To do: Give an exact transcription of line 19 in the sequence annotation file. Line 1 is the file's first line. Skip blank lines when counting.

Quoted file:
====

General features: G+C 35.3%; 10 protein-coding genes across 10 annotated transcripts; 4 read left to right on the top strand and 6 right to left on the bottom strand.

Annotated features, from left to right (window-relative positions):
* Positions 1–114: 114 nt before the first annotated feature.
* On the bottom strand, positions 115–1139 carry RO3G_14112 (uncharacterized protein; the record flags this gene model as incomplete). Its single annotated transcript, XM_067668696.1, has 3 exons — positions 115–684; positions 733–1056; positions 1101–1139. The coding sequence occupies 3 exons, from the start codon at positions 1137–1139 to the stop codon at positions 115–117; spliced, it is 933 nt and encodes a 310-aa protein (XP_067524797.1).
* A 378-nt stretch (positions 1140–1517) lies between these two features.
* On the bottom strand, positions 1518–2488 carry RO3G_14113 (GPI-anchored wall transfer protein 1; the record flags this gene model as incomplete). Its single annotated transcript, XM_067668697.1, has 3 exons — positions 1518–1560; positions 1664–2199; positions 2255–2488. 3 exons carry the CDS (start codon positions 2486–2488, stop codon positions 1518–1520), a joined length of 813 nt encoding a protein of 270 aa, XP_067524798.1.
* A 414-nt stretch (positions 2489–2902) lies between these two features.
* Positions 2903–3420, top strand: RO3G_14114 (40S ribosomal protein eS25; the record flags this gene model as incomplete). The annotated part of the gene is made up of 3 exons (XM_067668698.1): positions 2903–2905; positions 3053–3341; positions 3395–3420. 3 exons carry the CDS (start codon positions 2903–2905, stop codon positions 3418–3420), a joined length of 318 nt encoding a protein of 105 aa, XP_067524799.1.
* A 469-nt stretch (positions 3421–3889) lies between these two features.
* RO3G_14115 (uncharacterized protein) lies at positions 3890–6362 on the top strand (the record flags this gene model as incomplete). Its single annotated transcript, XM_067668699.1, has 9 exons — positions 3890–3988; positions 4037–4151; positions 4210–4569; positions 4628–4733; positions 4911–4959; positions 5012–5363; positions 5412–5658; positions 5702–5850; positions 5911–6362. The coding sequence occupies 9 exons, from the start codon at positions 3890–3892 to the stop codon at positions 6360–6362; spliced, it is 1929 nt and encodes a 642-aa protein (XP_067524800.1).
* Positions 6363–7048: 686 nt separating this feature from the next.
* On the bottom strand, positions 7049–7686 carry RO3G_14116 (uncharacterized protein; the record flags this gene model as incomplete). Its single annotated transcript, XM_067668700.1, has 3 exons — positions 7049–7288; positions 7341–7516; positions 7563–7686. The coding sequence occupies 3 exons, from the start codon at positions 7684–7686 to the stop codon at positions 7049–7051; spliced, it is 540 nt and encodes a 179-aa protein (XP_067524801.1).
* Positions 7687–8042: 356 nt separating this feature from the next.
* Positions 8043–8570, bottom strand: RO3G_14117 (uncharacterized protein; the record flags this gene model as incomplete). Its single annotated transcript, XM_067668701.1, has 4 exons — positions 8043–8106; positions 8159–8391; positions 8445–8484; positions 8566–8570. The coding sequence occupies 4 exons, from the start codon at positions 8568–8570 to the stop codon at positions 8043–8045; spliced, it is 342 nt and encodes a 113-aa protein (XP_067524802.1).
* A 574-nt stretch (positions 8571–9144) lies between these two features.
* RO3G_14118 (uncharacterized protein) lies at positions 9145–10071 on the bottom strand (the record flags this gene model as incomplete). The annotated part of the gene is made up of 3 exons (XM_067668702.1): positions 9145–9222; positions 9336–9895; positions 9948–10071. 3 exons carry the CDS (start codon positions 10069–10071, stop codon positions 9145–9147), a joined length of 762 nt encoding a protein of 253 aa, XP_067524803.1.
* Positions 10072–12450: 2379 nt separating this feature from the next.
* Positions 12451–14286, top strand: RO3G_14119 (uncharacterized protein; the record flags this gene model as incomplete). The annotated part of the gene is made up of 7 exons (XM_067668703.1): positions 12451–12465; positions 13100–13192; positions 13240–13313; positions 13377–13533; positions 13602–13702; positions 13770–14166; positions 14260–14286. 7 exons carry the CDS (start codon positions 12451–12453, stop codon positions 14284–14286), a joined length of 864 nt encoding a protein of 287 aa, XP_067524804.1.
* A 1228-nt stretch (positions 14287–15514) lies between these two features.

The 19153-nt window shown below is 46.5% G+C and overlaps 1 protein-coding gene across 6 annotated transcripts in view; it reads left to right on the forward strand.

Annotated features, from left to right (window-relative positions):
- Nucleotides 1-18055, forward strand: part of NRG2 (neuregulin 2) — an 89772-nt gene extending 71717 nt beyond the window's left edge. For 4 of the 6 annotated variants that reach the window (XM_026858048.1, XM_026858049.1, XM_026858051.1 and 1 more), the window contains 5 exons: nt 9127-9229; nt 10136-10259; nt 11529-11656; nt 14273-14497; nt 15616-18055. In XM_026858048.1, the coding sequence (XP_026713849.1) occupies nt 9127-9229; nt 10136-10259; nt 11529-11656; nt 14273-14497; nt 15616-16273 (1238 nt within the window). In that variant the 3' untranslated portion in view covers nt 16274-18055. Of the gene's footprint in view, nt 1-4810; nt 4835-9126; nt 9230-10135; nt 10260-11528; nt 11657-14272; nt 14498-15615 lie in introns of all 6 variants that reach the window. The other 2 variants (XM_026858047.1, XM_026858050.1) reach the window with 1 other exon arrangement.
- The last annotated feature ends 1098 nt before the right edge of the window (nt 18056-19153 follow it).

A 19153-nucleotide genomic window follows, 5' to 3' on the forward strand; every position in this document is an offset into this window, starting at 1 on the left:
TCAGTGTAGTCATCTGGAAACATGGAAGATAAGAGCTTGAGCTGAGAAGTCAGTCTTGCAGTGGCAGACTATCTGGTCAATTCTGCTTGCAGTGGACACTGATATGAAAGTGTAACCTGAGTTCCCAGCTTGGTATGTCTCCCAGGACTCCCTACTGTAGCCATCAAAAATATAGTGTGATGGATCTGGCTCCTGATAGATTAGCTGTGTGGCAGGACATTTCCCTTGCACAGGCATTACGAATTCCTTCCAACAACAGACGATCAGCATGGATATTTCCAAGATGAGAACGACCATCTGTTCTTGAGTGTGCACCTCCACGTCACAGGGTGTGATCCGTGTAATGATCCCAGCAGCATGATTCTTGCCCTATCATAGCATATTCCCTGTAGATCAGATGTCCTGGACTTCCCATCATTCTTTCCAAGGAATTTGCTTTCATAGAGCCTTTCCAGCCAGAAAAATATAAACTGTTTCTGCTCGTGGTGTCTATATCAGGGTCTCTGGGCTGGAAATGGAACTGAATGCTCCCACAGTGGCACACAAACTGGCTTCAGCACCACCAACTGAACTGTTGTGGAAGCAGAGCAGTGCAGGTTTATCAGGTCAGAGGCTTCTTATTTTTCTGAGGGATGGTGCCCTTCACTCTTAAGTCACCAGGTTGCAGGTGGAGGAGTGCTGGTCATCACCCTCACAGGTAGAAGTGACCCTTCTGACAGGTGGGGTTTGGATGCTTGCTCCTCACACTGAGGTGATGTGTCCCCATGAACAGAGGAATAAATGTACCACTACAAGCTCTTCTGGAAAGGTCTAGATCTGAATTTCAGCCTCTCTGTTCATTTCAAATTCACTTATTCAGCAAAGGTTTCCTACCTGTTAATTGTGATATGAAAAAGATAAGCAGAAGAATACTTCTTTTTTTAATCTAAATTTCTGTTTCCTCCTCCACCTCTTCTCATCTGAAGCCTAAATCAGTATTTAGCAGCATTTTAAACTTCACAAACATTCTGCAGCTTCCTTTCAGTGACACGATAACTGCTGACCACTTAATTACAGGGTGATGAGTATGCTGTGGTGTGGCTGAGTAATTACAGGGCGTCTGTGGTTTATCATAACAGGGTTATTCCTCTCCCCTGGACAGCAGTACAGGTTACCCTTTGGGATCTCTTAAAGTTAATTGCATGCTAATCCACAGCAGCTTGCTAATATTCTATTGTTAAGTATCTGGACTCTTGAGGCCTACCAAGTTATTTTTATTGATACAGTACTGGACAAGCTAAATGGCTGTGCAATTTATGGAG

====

* A 1228-nt stretch (positions 14287–15514) lies between these two features.